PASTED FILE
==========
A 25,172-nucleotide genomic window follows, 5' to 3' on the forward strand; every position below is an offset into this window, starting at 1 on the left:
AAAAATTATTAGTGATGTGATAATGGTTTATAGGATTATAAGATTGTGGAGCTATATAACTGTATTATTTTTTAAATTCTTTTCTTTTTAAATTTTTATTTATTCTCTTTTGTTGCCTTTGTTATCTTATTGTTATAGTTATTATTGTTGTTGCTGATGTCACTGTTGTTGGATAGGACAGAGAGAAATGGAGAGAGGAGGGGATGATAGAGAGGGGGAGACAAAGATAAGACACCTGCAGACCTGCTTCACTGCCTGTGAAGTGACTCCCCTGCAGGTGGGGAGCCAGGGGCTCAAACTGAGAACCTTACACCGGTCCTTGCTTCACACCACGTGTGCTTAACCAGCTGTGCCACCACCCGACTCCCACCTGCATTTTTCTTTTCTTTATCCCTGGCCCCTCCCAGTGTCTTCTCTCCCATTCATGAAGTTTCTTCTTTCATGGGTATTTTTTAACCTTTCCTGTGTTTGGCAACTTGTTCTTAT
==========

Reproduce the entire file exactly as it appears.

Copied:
A 25,172-nucleotide genomic window follows, 5' to 3' on the forward strand; every position below is an offset into this window, starting at 1 on the left:
AAAAATTATTAGTGATGTGATAATGGTTTATAGGATTATAAGATTGTGGAGCTATATAACTGTATTATTTTTTAAATTCTTTTCTTTTTAAATTTTTATTTATTCTCTTTTGTTGCCTTTGTTATCTTATTGTTATAGTTATTATTGTTGTTGCTGATGTCACTGTTGTTGGATAGGACAGAGAGAAATGGAGAGAGGAGGGGATGATAGAGAGGGGGAGACAAAGATAAGACACCTGCAGACCTGCTTCACTGCCTGTGAAGTGACTCCCCTGCAGGTGGGGAGCCAGGGGCTCAAACTGAGAACCTTACACCGGTCCTTGCTTCACACCACGTGTGCTTAACCAGCTGTGCCACCACCCGACTCCCACCTGCATTTTTCTTTTCTTTATCCCTGGCCCCTCCCAGTGTCTTCTCTCCCATTCATGAAGTTTCTTCTTTCATGGGTATTTTTTAACCTTTCCTGTGTTTGGCAACTTGTTCTTAT